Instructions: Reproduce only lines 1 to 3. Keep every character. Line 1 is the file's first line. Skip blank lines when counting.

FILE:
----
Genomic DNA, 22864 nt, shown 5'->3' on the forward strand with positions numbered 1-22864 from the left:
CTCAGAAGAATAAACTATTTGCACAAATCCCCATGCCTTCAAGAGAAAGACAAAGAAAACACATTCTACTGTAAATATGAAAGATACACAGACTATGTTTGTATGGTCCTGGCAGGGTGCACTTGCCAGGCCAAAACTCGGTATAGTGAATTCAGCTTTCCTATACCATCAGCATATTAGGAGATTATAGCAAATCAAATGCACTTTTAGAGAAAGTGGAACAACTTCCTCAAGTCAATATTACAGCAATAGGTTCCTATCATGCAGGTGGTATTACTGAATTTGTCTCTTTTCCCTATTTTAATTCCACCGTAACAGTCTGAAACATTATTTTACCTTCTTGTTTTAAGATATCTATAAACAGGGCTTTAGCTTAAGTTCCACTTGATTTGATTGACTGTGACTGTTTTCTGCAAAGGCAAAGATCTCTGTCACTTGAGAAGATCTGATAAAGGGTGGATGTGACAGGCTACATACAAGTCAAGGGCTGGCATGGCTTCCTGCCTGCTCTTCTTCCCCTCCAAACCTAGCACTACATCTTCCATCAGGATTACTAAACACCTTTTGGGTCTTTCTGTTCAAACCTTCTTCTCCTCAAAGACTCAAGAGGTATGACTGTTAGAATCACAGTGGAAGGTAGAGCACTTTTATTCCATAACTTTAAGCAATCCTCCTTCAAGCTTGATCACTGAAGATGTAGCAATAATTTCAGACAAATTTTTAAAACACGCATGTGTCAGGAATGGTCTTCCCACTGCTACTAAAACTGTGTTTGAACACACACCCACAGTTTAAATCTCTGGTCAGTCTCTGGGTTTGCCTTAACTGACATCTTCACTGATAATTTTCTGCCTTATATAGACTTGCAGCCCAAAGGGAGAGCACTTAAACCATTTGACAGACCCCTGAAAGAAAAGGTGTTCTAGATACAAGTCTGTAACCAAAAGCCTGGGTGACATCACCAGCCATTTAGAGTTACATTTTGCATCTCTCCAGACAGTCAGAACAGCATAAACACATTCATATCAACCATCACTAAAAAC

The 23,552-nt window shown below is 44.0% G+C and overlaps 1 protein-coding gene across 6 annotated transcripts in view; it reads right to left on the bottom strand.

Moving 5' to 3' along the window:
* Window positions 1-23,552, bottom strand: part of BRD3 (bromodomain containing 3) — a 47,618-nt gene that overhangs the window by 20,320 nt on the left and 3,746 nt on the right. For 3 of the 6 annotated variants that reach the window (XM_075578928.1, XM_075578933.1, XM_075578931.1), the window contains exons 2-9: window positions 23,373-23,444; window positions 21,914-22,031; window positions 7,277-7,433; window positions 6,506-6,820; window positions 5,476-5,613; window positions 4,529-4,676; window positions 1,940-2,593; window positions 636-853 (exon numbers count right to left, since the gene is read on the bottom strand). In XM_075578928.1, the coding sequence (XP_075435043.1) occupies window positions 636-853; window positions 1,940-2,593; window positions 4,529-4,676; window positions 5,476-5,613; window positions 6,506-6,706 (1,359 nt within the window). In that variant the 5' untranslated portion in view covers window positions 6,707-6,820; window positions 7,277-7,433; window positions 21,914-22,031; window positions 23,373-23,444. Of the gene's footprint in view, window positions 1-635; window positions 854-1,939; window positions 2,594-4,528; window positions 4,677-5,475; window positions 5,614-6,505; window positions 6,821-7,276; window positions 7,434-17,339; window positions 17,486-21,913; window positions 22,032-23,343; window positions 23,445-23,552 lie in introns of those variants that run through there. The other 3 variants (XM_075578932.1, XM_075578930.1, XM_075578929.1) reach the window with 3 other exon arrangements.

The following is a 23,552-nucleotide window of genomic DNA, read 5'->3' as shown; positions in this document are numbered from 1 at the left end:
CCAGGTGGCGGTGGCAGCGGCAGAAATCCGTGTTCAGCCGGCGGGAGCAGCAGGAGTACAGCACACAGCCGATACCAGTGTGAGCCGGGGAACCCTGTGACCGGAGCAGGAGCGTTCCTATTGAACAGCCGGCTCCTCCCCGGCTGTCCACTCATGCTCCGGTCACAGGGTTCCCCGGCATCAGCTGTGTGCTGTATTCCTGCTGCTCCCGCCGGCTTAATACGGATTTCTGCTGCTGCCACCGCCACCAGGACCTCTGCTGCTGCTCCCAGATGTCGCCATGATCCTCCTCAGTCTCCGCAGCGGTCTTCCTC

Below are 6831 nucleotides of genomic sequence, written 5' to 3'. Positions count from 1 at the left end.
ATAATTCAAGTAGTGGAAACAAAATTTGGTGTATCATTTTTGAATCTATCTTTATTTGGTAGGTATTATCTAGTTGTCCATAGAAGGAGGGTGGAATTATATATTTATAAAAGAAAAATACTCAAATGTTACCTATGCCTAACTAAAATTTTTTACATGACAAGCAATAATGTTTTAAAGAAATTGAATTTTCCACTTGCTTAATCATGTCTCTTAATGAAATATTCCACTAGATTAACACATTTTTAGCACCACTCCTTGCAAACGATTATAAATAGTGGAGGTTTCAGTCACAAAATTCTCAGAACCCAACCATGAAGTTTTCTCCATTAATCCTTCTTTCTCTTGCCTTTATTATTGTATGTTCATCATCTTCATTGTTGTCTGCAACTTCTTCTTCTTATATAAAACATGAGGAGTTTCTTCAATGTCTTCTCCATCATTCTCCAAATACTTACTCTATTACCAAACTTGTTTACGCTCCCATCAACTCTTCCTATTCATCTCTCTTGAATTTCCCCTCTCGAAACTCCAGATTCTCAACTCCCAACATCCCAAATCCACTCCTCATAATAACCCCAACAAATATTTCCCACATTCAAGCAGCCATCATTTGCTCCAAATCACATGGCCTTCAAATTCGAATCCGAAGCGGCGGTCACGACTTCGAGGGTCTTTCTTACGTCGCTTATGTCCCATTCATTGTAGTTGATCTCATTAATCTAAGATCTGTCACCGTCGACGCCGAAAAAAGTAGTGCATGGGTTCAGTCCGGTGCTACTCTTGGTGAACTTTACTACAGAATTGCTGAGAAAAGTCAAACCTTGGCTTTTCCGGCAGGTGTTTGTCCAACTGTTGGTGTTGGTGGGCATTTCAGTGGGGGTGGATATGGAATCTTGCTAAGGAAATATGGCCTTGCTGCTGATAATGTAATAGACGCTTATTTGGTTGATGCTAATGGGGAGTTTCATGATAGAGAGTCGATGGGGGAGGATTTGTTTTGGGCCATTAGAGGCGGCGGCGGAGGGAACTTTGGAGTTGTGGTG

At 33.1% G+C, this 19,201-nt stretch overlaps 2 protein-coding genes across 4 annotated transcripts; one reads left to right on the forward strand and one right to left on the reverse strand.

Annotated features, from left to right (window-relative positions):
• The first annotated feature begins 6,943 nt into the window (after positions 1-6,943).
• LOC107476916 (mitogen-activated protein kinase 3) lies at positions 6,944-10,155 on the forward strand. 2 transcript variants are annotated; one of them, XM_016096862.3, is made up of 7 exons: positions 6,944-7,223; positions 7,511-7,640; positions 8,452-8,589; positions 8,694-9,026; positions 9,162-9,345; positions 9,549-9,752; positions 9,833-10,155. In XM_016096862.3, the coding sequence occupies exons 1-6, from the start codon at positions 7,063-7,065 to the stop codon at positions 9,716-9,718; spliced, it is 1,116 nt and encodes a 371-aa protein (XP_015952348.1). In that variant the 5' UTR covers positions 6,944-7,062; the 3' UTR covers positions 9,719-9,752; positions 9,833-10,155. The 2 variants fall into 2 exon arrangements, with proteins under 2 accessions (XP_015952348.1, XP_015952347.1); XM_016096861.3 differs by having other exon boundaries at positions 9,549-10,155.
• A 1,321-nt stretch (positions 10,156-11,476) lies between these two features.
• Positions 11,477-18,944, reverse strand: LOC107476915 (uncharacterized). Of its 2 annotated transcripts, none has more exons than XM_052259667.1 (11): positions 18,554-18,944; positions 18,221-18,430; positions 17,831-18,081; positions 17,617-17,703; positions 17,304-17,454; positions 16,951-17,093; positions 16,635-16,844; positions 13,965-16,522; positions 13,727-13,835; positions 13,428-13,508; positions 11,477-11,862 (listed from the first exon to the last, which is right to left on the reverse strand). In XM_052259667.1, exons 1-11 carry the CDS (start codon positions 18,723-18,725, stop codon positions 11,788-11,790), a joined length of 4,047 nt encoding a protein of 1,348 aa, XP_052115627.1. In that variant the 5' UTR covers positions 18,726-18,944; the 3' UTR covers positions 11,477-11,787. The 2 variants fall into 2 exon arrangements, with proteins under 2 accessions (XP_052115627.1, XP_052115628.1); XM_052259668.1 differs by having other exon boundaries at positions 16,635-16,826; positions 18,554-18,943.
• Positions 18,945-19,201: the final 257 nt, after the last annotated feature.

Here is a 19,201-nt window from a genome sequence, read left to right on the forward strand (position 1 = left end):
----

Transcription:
Genomic DNA, 22864 nt, shown 5'->3' on the forward strand with positions numbered 1-22864 from the left:
CTCAGAAGAATAAACTATTTGCACAAATCCCCATGCCTTCAAGAGAAAGACAAAGAAAACACATTCTACTGTAAATATGAAAGATACACAGACTATGTTTGTATGGTCCTGGCAGGGTGCACTTGCCAGGCCAAAACTCGGTATAGTGAATTCAGCTTTCCTATACCATCAGCATATTAGGAGATTATAGCAAATCAAATGCACTTTTAGAGAAAGTGGAACAACTTCCTCAAGTCAATATTACAGCAATAGGTTCCTATCATGCAGGTGGTATTACTGAATTTGTCTCTTTTCCCTATTTTAATTCCACCGTAACAGTCTGAAACATTATTTTACCTTCTTGTTTTAAGATATCTATAAACAGGGCTTTAGCTTAAGTTCCACTTGATTTGATTGACTGTGACTGTTTTCTGCAAAGGCAAAGATCTCTGTCACTTGAGAAGATCTGATAAAGGGTGGATGTGACAGGCTACATACAAGTCAAGGGCTGGCATGGCTTCCTGCCTGCTCTTCTTCCCCTCCAAACCTAGCACTACATCTTCCATCAGGATTACTAAACACCTTTTGGGTCTTTCTGTTCAAACCTTCTTCTCCTCAAAGACTCAAGAGGTATGACTGTTAGAATCACAGTGGAAGGTAGAGCACTTTTATTCCATAACTTTAAGCAATCCTCCTTCAAGCTTGATCACTGAAGATGTAGCAATAATTTCAGACAAATTTTTAAAACACGCATGTGTCAGGAATGGTCTTCCCACTGCTACTAAAACTGTGTTTGAACACACACCCACAGTTTAAATCTCTGGTCAGTCTCTGGGTTTGCCTTAACTGACATCTTCACTGATAATTTTCTGCCTTATATAGACTTGCAGCCCAAAGGGAGAGCACTTAAACCATTTGACAGACCCCTGAAAGAAAAGGTGTTCTAGATACAAGTCTGTAACCAAAAGCCTGGGTGACATCACCAGCCATTTAGAGTTACATTTTGCATCTCTCCAGACAGTCAGAACAGCATAAACACATTCATATCAACCATCACTAAAAAC

The 23,552-nt window shown below is 44.0% G+C and overlaps 1 protein-coding gene across 6 annotated transcripts in view; it reads right to left on the bottom strand.